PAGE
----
1. The most important thing about buying a new bike is to make sure it fits. The only way you'll know if the bike is right for you is to size up the bike and make sure that the bike's geometry matches your body's geometry. Ask questions and do some research.
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2. If possible, try to find a shop that will let you demo the bike on real dirt. Five minutes in a parking lot won't cut it. You wouldn't buy a car without a real world test drive, and a bike should be no different.
3. Don't belive the hype. Just because your favorite rider or best friend rides a certain bike, that doesn't mean that's the best one for you. Have an open mind and be realistic about your needs and ability.
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  1. #1
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    Building up a Free 2000 GT Avalanche Frame

    So i was given a 2000 GT frame in a monstrous size by a local forum member here. I'm supposed to be building it up for doing the Muddy Spokes club with a few friends.

    It is a bare frame that is stripped of all paint down to bare metal.






    I knew my budget was going to be as cheap as possible to get it riding to begin with. There are several of them that aren't going to be very rough on a bike at all so i will have time to slowly upgrade where necessary for the rougher ones in the end.

    So let the jokes begin now I bought an almost complete Giant Butte (hahahaha giant butt hahahahaha) It was in purple none the less but it got me.

    Wheelset
    Shifters
    Brakes
    Levers
    Bar
    Cranks
    Derailleurs
    Maybe BB (i haven't measured shell width yet)







    Yes they're all cheap entry level parts but I got the whole thing for $30 and I just need something to ride to begin with.

    By my Calculations i still need fork, headset, stem, maybe BB, chain, cables, housing

    Birthday coming up can't spend too much but here's what i'm thinking.

    Suspension corrected rigid fork (preferably one with disc brake mounts for future upgrade to wheels)
    Origin 8 threadless headset
    Not sure on the rest but just looking for thoughts. I know these parts don't really do this frame justice but $ is the initial build factor.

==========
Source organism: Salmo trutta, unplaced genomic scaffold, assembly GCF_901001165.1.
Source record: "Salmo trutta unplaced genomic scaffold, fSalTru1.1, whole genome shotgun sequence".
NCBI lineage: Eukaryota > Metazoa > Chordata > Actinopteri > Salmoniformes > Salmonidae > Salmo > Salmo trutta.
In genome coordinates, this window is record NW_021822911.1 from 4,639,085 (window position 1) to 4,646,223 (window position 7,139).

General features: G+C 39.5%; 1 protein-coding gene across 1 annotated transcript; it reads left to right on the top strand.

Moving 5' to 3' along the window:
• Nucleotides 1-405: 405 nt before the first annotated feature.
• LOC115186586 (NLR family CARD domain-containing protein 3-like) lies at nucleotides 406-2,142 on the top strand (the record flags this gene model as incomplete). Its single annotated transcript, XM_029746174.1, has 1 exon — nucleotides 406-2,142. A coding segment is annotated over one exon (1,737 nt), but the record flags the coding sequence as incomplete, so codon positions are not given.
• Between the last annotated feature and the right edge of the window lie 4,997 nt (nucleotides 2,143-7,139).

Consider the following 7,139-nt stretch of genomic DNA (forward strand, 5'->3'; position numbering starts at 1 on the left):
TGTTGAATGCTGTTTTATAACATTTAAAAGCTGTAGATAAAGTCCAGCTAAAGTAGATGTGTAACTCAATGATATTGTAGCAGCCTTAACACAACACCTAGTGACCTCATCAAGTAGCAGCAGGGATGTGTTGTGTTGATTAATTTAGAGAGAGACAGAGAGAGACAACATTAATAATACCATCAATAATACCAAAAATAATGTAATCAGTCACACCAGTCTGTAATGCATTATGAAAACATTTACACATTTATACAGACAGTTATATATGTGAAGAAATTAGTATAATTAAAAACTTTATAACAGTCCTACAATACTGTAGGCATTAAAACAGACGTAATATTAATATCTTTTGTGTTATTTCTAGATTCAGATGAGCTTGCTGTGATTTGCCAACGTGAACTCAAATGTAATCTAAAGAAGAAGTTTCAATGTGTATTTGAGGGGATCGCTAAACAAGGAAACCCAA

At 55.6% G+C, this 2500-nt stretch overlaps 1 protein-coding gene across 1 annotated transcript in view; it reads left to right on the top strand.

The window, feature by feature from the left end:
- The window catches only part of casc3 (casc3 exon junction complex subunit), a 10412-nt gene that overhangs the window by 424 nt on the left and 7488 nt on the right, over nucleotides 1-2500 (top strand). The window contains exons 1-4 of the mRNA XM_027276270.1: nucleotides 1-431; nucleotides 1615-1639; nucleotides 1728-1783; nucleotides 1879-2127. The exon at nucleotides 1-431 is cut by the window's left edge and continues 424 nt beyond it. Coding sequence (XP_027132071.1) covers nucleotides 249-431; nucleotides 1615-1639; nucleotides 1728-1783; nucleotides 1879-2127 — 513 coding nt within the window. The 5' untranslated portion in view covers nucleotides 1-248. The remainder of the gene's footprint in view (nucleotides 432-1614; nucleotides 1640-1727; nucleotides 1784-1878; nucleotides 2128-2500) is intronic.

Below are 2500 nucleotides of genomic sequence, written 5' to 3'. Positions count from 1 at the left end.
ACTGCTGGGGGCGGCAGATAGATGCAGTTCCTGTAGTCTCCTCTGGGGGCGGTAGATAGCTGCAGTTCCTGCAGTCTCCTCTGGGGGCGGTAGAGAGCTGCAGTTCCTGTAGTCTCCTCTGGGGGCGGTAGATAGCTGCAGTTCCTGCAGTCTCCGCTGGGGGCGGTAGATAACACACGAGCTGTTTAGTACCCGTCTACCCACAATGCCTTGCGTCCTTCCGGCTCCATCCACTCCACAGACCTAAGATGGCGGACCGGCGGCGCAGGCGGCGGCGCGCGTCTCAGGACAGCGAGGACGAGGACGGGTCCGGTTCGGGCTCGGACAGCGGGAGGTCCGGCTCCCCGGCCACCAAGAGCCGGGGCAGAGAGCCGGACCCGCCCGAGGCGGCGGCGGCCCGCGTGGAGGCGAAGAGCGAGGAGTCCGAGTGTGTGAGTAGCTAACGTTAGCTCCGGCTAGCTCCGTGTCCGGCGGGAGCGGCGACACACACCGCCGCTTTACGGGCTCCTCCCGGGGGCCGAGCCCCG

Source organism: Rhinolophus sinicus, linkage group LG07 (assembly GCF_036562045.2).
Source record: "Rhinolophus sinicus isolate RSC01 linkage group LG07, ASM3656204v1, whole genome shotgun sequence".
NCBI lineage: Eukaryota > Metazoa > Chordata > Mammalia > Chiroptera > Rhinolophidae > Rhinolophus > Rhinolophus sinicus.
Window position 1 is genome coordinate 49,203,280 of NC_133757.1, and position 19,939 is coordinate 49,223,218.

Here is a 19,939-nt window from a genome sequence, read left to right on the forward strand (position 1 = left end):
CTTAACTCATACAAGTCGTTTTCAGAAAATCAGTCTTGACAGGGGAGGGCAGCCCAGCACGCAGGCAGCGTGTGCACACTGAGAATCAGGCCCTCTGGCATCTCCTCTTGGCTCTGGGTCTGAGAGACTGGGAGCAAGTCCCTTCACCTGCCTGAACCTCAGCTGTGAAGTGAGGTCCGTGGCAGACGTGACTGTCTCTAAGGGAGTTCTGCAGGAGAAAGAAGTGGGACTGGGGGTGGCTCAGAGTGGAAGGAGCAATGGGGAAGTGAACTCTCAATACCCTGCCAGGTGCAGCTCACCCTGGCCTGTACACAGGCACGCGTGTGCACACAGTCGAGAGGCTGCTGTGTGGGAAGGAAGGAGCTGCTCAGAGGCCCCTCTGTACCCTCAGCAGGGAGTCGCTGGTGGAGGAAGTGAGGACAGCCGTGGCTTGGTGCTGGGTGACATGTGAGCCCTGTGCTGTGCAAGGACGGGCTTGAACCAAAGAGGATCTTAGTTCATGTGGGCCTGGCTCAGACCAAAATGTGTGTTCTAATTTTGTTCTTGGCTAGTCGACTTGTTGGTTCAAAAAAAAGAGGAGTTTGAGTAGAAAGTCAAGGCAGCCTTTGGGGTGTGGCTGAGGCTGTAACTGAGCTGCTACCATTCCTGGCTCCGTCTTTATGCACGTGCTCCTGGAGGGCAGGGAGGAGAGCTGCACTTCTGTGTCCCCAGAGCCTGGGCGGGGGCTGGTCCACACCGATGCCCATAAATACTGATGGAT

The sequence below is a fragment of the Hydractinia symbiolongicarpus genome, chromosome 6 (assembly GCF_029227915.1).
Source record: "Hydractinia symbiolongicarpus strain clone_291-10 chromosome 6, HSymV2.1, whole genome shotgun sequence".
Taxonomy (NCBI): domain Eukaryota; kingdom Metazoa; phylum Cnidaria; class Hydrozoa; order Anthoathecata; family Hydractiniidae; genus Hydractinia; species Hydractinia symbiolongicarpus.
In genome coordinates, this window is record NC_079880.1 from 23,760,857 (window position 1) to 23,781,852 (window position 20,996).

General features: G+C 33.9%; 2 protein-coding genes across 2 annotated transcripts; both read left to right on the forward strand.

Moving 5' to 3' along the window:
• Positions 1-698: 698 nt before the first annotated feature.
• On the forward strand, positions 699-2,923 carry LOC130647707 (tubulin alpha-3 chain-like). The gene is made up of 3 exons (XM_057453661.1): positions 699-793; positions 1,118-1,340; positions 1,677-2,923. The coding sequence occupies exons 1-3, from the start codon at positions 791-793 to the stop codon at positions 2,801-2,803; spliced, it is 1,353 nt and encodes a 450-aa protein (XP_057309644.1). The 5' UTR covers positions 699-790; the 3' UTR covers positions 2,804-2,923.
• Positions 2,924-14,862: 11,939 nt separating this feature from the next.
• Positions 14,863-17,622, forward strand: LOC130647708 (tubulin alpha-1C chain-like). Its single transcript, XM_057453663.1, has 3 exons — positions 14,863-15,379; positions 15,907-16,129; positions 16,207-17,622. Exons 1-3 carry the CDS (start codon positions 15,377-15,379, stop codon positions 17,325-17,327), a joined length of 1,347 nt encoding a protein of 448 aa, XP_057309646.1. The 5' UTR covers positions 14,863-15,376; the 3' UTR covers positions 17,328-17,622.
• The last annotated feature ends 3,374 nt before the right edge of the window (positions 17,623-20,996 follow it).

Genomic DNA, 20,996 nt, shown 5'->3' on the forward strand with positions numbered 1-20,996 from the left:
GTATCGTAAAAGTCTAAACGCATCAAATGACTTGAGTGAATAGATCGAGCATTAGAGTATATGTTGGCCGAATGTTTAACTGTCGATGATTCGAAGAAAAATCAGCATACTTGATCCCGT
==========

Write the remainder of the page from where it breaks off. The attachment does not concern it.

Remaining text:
I have a couple of road bikes that i regularly ride on so this is solely for the state park thing to begin with.

    I will update the thread as things progress.

    If there was another place this thread should go feel free to move it there

  2. #2
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    Quote Originally Posted by bigwooly View Post
    So i was given a 2000 GT frame in a monstrous size by a local forum member here.
    I'm concerned that "monstrous size" means "doesn't fit". Please tell me that's not the case and you know what size it actually is/fit that particular size. It's not worth putting a dollar into it if it doesn't fit you.
    Don't you hate it when a sentence doesn't end the way you think it octopus?

  3. #3
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    It does fit. or at least it will once it's a bike again and not just a frame. It was their largest frame that year i think it's 22" but i can't remember off the top of my head.

    I'm 6'4" it was too small for the guy who gave it to me that's 6'8"

    I just realized that i left off Seatpost and saddle for stuff i still need.

  4. #4
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    Quote Originally Posted by bigwooly View Post
    It does fit. or at least it will once it's a bike again and not just a frame. It was their largest frame that year i think it's 22" but i can't remember off the top of my head.

    I'm 6'4" it was too small for the guy who gave it to me that's 6'8"

    I just realized that i left off Seatpost and saddle for stuff i still need.
    Just had to make sure! Have fun, it's a good process to go through.
    Don't you hate it when a sentence doesn't end the way you think it octopus?

  5. #5
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    Cant wait to see it built up and back in action.

    The GT has a 68mm bottom bracket but if that Giant is steel it probably has a 73mm BB. You'll just need 2 2.5mm bottom bracket spacers, most shops should have them.